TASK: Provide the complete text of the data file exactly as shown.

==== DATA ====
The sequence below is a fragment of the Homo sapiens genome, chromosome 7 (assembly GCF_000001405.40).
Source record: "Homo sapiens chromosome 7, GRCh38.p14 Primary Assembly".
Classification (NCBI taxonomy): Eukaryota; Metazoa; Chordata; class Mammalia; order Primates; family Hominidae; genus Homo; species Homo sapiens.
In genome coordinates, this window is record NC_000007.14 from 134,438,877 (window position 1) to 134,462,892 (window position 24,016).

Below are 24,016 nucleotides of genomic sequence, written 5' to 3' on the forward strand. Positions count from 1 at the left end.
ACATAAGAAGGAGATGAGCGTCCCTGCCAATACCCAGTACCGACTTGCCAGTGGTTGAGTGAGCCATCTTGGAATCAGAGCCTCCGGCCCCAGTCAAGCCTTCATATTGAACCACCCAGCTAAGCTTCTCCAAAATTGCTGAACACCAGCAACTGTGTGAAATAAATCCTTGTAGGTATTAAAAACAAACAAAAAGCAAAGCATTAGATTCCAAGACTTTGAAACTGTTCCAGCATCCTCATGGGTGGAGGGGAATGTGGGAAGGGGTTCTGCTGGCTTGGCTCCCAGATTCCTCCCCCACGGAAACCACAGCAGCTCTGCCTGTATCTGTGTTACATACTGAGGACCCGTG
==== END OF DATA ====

The sequence below is a fragment of the Homo sapiens genome, chromosome 7 (assembly GCF_000001405.40).
Source record: "Homo sapiens chromosome 7, GRCh38.p14 Primary Assembly".
Classification (NCBI taxonomy): Eukaryota; Metazoa; Chordata; class Mammalia; order Primates; family Hominidae; genus Homo; species Homo sapiens.
In genome coordinates, this window is record NC_000007.14 from 134,438,877 (window position 1) to 134,462,892 (window position 24,016).

Below are 24,016 nucleotides of genomic sequence, written 5' to 3' on the forward strand. Positions count from 1 at the left end.
ACATAAGAAGGAGATGAGCGTCCCTGCCAATACCCAGTACCGACTTGCCAGTGGTTGAGTGAGCCATCTTGGAATCAGAGCCTCCGGCCCCAGTCAAGCCTTCATATTGAACCACCCAGCTAAGCTTCTCCAAAATTGCTGAACACCAGCAACTGTGTGAAATAAATCCTTGTAGGTATTAAAAACAAACAAAAAGCAAAGCATTAGATTCCAAGACTTTGAAACTGTTCCAGCATCCTCATGGGTGGAGGGGAATGTGGGAAGGGGTTCTGCTGGCTTGGCTCCCAGATTCCTCCCCCACGGAAACCACAGCAGCTCTGCCTGTATCTGTGTTACATACTGAGGACCCGTG